FC Rot-Wei%C3%9F Erfurt
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FC Rot-Wei%C3%9F Erfurt

Rot-Weiß Erfurt
FC Rot-Weiß Erfurt logo.svg
Full nameFußballclub Rot-Weiß Erfurt e.V.
Founded26 January 1966; 53 years ago (1966-01-26)
GroundSteigerwaldstadion
Capacity18,611
ChairmanRolf Rombach
ManagerThomas Brdari?
LeagueRegionalliga Nordost
2018-195th

FC Rot-Weiß Erfurt is a German association football club based in Erfurt, Thuringia.

History

Foundation to World War II

The club has roots that go back to a cricket club founded in 1895. As they broadened their interests they came to be called Sport Club Erfurt. The club was a founding member of the German Football Association in 1900 and in 1904 they joined the Verband Mitteldeutscher Ballspielvereine (Central German Football League). The side won the league championship in 1908-09 and advanced as far as the semi final of the national round where they lost to the eventual champion. While Erfurt did manage to play for a number of seasons in the premier level Gauliga Mitte, formed after 1933, they failed to earn any honours.

Post-World War II era

Historical chart of Rot-Weiß Erfurt league performance after WWII

In the aftermath of World War II the Allies banned all organizations, including sport and football clubs. In 1946, the Soviet occupation authorities permitted the organization of five district sports clubs in Erfurt. SG Erfurt West encompassed the area of the city once served by SC Erfurt 1895 and VfB Erfurt and drew footballers who had played for these clubs. Success came quickly with an appearance in the 1948 Thüringer final, followed by a title in 1949. A quick series of name changes went hand-in-hand with a series of failed cup and final appearances: as Fortuna Erfurt in 1949, KWU Erfurt in 1950, and BSG Turbine Erfurt in 1951. In 1954 and 1955, Turbine captured consecutive East German national titles, but then slipped back into the pack and out of tier I for the first time in 1959. The team moved up and down between the first and second divisions through the 1960s, being relegated three times, but always winning immediate promotion. Like other East German clubs at the time, they suffered as the best players were routinely chosen to play for clubs with politically powerful sponsors.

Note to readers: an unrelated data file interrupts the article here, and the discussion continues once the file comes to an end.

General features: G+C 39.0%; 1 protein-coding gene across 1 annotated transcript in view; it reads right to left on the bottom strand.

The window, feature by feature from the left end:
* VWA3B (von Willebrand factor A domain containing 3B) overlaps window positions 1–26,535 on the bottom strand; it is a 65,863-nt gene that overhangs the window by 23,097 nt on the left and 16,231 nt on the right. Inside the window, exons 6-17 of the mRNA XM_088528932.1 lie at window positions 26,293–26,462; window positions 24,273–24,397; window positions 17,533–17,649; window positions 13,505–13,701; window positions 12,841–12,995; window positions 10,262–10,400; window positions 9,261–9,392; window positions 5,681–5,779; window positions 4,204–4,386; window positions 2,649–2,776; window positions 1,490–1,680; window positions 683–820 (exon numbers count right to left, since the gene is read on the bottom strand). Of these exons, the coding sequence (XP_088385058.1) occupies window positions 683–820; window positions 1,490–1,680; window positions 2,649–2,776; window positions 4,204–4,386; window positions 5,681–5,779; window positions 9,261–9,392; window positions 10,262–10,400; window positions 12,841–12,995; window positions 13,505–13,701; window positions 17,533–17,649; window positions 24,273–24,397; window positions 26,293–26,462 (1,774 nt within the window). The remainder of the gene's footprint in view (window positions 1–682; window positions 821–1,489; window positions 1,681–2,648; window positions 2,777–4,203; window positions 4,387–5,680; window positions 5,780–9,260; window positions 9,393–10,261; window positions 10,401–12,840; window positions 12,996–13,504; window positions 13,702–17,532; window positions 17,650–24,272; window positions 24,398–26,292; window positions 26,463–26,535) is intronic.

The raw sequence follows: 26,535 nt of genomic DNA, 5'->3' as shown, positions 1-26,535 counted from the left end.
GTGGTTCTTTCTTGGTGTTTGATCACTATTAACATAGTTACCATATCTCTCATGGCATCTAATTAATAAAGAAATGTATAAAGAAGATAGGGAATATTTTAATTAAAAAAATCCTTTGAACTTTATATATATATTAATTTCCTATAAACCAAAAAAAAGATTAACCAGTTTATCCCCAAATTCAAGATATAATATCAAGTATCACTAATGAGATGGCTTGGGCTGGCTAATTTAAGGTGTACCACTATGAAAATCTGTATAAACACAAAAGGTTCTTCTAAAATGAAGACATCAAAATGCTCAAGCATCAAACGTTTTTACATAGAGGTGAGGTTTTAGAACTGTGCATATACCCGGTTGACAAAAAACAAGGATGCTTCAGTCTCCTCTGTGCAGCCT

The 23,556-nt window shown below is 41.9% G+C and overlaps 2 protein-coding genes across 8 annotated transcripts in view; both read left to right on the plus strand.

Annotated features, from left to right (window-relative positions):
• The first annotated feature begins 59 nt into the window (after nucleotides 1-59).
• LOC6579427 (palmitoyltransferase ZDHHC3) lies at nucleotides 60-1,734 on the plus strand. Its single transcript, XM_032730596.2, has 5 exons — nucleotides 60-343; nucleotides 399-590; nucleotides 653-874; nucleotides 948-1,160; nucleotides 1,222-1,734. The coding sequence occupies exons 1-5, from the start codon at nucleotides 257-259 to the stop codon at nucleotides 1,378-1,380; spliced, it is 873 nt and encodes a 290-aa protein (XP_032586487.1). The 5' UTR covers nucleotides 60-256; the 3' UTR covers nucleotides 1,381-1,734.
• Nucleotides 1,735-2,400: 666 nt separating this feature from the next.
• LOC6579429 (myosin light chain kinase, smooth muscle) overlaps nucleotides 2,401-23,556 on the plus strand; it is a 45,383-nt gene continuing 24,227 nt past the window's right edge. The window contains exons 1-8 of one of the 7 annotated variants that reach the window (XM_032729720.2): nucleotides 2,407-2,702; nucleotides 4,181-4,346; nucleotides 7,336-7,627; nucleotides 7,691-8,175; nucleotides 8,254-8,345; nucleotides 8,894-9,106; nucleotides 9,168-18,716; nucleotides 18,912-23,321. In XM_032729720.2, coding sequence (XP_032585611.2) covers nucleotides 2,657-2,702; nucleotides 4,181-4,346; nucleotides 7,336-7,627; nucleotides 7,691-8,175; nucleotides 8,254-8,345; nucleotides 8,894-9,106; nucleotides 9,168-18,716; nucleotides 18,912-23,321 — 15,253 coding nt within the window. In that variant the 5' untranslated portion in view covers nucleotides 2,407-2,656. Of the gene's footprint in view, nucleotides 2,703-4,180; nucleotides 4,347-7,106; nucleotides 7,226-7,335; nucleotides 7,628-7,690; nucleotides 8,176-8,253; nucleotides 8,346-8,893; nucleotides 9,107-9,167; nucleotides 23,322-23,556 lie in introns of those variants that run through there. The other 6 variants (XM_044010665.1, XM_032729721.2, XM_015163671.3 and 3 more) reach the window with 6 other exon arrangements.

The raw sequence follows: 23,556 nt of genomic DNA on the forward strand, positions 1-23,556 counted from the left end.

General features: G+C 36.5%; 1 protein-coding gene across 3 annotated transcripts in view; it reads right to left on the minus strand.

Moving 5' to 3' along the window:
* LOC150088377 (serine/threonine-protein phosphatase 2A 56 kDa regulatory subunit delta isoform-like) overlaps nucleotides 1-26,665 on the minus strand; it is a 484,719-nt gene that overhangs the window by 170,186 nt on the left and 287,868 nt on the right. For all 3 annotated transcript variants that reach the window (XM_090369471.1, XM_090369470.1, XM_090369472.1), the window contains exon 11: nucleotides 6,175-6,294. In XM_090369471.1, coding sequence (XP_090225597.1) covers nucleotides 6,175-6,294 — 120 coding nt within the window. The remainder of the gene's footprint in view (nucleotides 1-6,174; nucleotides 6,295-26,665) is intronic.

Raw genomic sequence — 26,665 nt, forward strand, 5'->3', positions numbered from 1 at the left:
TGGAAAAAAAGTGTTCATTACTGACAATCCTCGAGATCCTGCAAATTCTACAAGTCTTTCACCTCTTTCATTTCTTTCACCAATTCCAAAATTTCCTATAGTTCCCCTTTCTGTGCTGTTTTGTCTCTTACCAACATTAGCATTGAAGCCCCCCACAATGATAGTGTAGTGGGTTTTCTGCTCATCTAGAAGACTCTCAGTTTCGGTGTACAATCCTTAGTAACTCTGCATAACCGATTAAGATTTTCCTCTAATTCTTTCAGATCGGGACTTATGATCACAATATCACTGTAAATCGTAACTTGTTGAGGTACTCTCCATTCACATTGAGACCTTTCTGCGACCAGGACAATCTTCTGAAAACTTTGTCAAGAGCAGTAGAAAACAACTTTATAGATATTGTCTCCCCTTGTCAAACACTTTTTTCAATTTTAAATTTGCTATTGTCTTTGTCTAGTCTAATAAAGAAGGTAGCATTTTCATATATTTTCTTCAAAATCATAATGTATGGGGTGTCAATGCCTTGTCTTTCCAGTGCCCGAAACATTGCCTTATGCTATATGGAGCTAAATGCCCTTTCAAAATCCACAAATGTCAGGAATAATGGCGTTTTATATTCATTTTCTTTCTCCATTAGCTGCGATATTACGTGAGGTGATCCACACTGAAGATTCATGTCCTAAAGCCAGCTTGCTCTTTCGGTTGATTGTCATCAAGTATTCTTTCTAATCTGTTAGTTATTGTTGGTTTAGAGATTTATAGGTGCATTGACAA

1960s-1980s

East German football underwent major changes in 1965 with the creation of "pure" football clubs in the place of broadly generalised sports clubs. The number one football sides of SC Turbine Erfurt and BSG Optima Erfurt were merged in 1966 and revived the name FC Rot-Weiß Erfurt, while the more junior sides stayed with their original clubs. The name (Rot-Weiß meaning the two colours red and white) was unusual for its time in that the club did not have a name that honoured a socialist virtue. In 1980, Rot-Weiß Erfurt appeared in the East German Cup final, losing 3-1 to Carl Zeiss Jena.

Reunification to present

Stand 3, home of "Erfordia Ultras"

German reunification and the merger of the leagues of East and West Germany in the early 1990s brought exciting times to Rot-Weiß. A third-place finish in the NOFV-Oberliga in 1990-91 earned them a spot in the 2. Bundesliga, as well as qualification for the UEFA Cup. They eliminated Groningen in the first round, and went out against the eventual winners Ajax in the second round. This fixture made them the last side to appear internationally for East Germany.